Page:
Thursday, October 12, 2006

I guess I will start today by mentioning that Yankees pitcher Cory Lidle died in a plane crash in New York City’s Upper East Side, according to the reports I heard. His instructor, who was in the plane (the plane was a small four-seater owned by Lidle) with him, died and the last report I read said two others who were in the apartment building they crashed into died as well. This is clearly a very sad thing, and I feel terrible for the people and the families involved, but I have to say I feel worse for the people who were in the building. Lidle and his instructor were in a plane, and therefore kind of assumed the risks that go with that. These people were sitting in their 20th story condo and a plane crashed into the building. It is almost as bizarre to think of as it is tragic. It’s also kind of weird to think that I saw Lidle’s last professional pitch when he threw a bit for the Yankees on Saturday. Update: Lidle and the instructor were the only ones who died in the crash. Others were only injured.

Moving on to the Tiger game, the Tigers didn’t look as sharp as they did when they were dismantling the Yankees, but they put together another win. This puts them ahead 2-0 in the series as they head back to Detroit for three games over the weekend, starting tomorrow. So essentially, they have to win a three game home series and they will be returning to the World Series for the first time since 1984.

As a fan of the team, this one didn’t start out well. It wasn't so much anything that happened in the game itself, but they showed the lineup and not only was Neifi Perez starting – I kind of expected that – but he was for some reason batting second. While I sat down and breathed into the paper bag, I happened to trail down the rest of the lineup and my eyes got very big when I saw that Alexis Gomez was batting eighth and he was the designated hitter. I promised my wife I wasn’t going to get angry, but boy this was pushing it. Here’s why. First, this meant Thames was sitting the bench again. You know I hate how little they value Thames. Second, Gomez is supposed to be their fourth outfielder. Should anything have happened to Maggs, you would have to slide Monroe over to right and put Thames in left. That is a pretty badly compromised outfield defense. If Gomez absolutely has to play, at least throw him in the outfield and let either Maggs or Monroe DH.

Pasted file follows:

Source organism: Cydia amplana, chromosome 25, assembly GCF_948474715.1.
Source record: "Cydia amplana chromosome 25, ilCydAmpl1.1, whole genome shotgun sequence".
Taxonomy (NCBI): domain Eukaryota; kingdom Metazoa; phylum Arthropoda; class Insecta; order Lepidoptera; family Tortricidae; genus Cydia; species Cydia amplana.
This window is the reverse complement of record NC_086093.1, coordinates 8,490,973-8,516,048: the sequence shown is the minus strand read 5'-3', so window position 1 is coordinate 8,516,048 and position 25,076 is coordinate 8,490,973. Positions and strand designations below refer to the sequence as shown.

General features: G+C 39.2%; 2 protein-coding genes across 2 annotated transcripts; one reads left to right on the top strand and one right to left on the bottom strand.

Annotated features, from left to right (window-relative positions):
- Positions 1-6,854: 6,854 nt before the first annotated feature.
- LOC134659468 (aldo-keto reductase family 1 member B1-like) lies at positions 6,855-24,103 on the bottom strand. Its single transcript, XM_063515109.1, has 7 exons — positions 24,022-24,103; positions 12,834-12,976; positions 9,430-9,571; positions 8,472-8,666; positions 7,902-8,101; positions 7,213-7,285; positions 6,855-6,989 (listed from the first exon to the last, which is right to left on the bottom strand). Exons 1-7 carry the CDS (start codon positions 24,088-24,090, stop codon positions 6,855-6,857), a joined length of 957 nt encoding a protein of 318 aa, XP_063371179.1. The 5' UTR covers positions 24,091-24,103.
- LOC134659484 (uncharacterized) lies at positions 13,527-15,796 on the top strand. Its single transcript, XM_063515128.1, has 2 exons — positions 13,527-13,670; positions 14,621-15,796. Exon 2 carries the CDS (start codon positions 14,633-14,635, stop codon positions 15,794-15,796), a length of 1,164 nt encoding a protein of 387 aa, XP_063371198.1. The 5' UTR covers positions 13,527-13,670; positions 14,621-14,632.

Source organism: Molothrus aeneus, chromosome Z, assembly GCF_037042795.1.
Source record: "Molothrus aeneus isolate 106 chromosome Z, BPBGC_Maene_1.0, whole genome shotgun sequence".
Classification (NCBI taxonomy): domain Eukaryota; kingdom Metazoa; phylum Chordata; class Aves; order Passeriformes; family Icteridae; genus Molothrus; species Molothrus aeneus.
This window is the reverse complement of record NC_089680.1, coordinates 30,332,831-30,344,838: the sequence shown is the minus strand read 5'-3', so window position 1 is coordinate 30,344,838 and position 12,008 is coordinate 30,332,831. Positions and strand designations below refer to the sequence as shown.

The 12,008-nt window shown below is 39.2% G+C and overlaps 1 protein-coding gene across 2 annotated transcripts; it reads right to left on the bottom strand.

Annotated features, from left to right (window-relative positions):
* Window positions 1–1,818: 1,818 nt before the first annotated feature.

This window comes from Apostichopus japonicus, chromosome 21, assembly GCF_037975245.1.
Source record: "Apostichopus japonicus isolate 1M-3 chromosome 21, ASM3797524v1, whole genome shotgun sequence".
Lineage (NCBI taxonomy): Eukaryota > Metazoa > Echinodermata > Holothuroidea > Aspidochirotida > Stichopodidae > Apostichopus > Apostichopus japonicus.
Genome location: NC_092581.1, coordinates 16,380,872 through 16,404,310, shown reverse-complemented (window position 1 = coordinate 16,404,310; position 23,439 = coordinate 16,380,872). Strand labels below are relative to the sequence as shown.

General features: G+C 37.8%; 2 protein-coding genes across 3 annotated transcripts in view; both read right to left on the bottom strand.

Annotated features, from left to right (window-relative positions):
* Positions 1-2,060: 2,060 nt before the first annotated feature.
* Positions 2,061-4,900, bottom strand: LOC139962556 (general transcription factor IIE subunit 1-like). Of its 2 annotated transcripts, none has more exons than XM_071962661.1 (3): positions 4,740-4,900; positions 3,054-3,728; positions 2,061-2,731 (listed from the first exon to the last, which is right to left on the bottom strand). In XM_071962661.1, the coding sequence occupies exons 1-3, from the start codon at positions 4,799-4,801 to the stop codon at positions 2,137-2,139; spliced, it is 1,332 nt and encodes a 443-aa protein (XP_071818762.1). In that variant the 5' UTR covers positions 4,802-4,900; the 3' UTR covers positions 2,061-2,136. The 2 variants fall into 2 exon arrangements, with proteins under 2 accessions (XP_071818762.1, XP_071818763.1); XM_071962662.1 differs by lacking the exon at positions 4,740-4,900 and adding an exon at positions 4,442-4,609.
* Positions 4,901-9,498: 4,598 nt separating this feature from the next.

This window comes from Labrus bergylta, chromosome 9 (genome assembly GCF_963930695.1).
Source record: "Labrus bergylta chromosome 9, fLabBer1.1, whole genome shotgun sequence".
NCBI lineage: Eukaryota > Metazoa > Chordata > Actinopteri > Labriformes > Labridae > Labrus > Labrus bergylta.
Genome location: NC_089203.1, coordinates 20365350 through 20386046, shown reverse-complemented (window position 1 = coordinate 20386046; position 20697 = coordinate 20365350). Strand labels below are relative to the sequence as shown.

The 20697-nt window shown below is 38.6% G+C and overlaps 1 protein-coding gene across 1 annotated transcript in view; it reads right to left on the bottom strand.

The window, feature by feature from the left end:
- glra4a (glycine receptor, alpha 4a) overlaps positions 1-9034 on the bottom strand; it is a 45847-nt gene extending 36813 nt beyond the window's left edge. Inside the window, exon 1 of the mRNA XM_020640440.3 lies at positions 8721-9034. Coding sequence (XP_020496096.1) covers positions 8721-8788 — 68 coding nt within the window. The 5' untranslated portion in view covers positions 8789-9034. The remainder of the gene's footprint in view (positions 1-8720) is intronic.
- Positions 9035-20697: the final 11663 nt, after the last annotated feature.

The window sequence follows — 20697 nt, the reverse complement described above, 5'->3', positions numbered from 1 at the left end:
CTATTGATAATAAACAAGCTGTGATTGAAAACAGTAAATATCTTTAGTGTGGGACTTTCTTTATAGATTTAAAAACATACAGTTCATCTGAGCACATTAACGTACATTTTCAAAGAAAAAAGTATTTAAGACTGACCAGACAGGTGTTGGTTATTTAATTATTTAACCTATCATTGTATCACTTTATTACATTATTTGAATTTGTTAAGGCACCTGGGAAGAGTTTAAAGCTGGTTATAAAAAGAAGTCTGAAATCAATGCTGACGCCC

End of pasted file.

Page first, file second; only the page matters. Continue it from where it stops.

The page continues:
The results of this lunacy were kind of shocking, but it didn’t really surprise me. Neifi was his predictable self and was essentially an automatic out in the second spot in the order. Alexis Gomez was the one whose performance was shocking, but I mentioned earlier in the season that it seemed like whenever I complained about Leyland overvaluing Gomez, he came through and made me look stupid. That’s why I wasn’t surprised by what he did. Last night, I was even cheering for him by saying, “Come on, Alexis. Prove me wrong.” So how did he prove me wrong? Well, in the fourth, he came up with bases loaded and hit a grounder to Eric Chavez’s left. It looked like Chavez would eat it up and while a double play seemed unlikely, the second out of the inning didn’t. Well, the ball bounced off his glove and slowly rolled into shallow left allowing two runs to score. This gave the Tigers a 4-3 lead the inning after Milton Bradley had just given the A’s a 3-1 lead with a two run shot off Verlander. In the sixth, he hit a two run homer to put the Tigers up 7-3. What can I say? Leyland has the Midas touch right now. I will say that just because decisions work out well doesn’t mean they were the right decision, but at this point I’m not going to pick nits as long as the Tigers keep winning.